The law states that motorcycles have as much a right to be on highways and interstate expressways as any other vehicle, commercial or domestic, and those rights deserve to be protected. There is no excuse for negligence when you are behind the wheel, which most riders are well aware of as operators of a unique piece of machinery, statistics have shown that they are amongst the most attentive on the road.

Truck Accidents

When the National Highway system was proposed by President Eisenhower, the roads were initially envisioned solely for civilian use. They did not intend for them to be used as a major throughway for commercial transportation, instead figuring that the forthcoming cargo-jet airplanes, supplemented by rail freight, could easily handle the nation's shipping needs. Well, as anyone who has driven on a highway recently would tell you, that is not how things have shaped up to be.

Highways are frequently clogged with larger and larger vehicles, carrying as much as weight as physically possible on the same roads that are meant to ferry mainly passengers. Because of this, the potential for injuries has heightened, as truck drivers' haul over-night trips with regularity across the country. As a result, there has been an increase in the number of overall motor vehicle accidents where commercial trucks are involved.

Car Accident Statistics in New Jersey

The National Highway Traffic Safety Administration (NHTSA) reports that nearly 600 car accident fatalities occur every year in New Jersey. Many of these fatalities result from driving under the influence, drowsy driving, and distracted driving. Distracted driving can mean anything from talking on a cell phone to texting or simply not paying attention. Cell phone usage has made the problem worse in New Jersey. In addition to this high number of fatalities, NJ sees more than 250,000 accidents per year, according to the NJ Department of Transportation.

The Court System: New Jersey

In New Jersey, the court system is divided into two types of courts, state courts and federal courts. Each state has the authority to create the different courts under its own system. New Jersey Courts are made up of three levels of courts: the Superior Court (Law & Chancery), the Superior Court Appellate Division, and the Supreme Court. The Superior Court hears trials and the Superior Court Appellate Division is the first level of appeal. The final level of appeal is the New Jersey Supreme Court. There are 7 Justices who sit on the New Jersey Supreme Court.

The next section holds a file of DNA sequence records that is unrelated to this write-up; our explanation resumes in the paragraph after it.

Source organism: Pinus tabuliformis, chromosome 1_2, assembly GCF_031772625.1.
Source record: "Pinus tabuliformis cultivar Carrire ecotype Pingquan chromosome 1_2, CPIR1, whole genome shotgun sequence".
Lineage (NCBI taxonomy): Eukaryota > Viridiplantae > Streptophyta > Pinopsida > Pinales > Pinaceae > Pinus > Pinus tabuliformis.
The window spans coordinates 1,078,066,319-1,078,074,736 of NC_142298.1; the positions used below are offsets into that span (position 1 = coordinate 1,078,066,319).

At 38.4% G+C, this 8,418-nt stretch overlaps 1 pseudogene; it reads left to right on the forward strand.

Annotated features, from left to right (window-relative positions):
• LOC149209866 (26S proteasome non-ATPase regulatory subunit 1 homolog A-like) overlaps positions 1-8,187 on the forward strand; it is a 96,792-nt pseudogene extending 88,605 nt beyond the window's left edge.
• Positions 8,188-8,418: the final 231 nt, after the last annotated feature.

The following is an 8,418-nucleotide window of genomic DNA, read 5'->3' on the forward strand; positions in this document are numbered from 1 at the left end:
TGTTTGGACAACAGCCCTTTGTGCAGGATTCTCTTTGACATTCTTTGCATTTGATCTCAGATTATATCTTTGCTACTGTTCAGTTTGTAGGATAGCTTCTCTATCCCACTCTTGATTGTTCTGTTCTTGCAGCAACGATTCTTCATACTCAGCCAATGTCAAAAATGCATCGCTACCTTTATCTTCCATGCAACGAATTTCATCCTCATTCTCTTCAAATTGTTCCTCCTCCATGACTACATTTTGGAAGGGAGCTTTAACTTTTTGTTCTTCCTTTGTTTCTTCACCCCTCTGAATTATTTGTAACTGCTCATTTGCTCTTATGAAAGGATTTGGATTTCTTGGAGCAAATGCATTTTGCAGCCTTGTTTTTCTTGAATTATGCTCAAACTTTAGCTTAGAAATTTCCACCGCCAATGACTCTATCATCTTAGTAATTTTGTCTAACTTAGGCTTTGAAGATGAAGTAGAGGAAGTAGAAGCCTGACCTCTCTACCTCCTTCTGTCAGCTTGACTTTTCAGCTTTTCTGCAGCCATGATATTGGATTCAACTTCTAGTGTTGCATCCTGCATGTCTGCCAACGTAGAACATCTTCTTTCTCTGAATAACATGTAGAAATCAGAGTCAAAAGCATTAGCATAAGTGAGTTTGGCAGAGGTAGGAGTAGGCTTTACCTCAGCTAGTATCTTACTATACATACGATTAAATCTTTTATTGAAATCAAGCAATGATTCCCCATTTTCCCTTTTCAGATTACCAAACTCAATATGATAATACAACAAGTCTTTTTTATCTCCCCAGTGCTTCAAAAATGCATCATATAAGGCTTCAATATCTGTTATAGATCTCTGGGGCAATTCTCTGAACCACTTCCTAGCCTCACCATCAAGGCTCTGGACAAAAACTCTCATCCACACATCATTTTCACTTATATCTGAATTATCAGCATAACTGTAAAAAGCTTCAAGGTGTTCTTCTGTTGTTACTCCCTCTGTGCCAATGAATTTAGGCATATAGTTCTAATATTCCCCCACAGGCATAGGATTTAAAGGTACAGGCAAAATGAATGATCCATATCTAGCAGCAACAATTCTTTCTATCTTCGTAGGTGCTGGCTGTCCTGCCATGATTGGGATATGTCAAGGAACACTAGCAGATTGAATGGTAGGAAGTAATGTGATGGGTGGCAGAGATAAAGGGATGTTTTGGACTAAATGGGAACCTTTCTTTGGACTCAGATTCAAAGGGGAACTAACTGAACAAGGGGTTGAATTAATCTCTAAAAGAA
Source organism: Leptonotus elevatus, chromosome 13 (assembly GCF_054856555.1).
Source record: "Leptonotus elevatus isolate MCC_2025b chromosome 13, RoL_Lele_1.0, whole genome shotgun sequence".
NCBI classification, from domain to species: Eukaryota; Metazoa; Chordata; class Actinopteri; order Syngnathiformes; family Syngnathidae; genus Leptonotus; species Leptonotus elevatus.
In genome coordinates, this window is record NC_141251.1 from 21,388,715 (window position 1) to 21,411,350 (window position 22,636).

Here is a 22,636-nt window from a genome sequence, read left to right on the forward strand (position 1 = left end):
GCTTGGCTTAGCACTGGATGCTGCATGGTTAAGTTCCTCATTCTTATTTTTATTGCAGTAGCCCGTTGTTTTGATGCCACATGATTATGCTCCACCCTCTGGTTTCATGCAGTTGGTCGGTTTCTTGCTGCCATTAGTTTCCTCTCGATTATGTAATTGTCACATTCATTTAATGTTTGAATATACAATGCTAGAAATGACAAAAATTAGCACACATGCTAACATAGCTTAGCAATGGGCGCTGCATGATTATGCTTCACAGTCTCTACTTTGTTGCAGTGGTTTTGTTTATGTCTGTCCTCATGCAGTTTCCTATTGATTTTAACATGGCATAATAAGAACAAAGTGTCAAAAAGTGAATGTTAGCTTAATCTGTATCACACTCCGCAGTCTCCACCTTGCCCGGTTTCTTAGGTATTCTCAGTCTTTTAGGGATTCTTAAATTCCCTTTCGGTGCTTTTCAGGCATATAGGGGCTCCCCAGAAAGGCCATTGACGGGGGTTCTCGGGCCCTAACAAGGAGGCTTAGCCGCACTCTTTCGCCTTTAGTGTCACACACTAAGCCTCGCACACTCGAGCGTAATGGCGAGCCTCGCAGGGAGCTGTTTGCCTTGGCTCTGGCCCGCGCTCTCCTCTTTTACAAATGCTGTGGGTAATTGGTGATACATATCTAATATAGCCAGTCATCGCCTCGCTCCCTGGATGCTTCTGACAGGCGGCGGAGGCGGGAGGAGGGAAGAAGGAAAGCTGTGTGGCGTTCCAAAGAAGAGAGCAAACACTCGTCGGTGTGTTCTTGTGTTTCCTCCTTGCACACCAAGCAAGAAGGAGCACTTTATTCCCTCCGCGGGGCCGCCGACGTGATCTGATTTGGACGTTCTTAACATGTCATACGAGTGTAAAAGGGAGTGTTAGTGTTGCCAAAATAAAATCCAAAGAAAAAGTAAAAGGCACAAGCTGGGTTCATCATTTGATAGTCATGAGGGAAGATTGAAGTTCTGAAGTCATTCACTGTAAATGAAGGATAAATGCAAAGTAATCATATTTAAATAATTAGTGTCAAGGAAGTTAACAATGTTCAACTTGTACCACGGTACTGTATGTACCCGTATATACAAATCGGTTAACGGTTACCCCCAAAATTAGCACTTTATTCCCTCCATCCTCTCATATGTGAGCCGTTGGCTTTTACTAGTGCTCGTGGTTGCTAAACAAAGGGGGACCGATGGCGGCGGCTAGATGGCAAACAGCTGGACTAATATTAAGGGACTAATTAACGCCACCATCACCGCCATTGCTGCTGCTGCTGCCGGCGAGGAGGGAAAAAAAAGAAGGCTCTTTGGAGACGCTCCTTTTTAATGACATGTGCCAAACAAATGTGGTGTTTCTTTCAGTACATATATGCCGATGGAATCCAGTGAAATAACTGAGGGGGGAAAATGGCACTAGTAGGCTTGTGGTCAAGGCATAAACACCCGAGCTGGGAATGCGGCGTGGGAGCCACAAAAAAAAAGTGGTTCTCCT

The Court System: Federal

The federal system also has three levels, the district courts, the court of appeals and the United States Supreme Court. On the federal level, states are broken down into several geographic district courts. The federal courts of appeal hear cases from all the district courts in their area. Currently, there are 11 federal courts of appeals. Many hear cases coming out of district courts from several states which comprise each circuit. The United States Supreme Court in Washington, D.C. is the highest court in the land. Appeals to the Supreme Court are not automatic, but based upon petitions, which allow the Supreme Court justices to pick and choose what cases they will hear.

Spinal Chord Injuries

The spinal cord itself is one of the bodies' most important systems, vital to the transfer of neural signals between the brain and the rest of the body. What many people forget is that the spinal system itself consists not just of lumbar vertebrae, but also major components of the central nervous system. It is divided into 31 different parts, segmented into three main sections - "upper back", "mid back" and "lower back". This is important to note because each one of these 31 parts controls various sensations in the body through spinal nerves. In addition to the nerves, there are major arteries running through the back as well, including the left and right posterior arteries.

But, let's focus on the nerves that run through the spine for a moment, because in most cases where an injury is involved to the spine, that is where they occur. The upper section of nerves in the spine, called cervical spinal nerves, exit through the various openings in the bones or vertebrae. Each vertebra has a numbered location, with those in the cervical area being labeled C-1 through C-7. The middle section, or thoracic spine, are labeled T-1 through T-12. In the lower back, the lumbar vertebrae are represented by L-1 through L-5. Each nerve exiting these areas control different pathways in the body, and in turn, injuring any one of them could cause sensations to occur in different areas.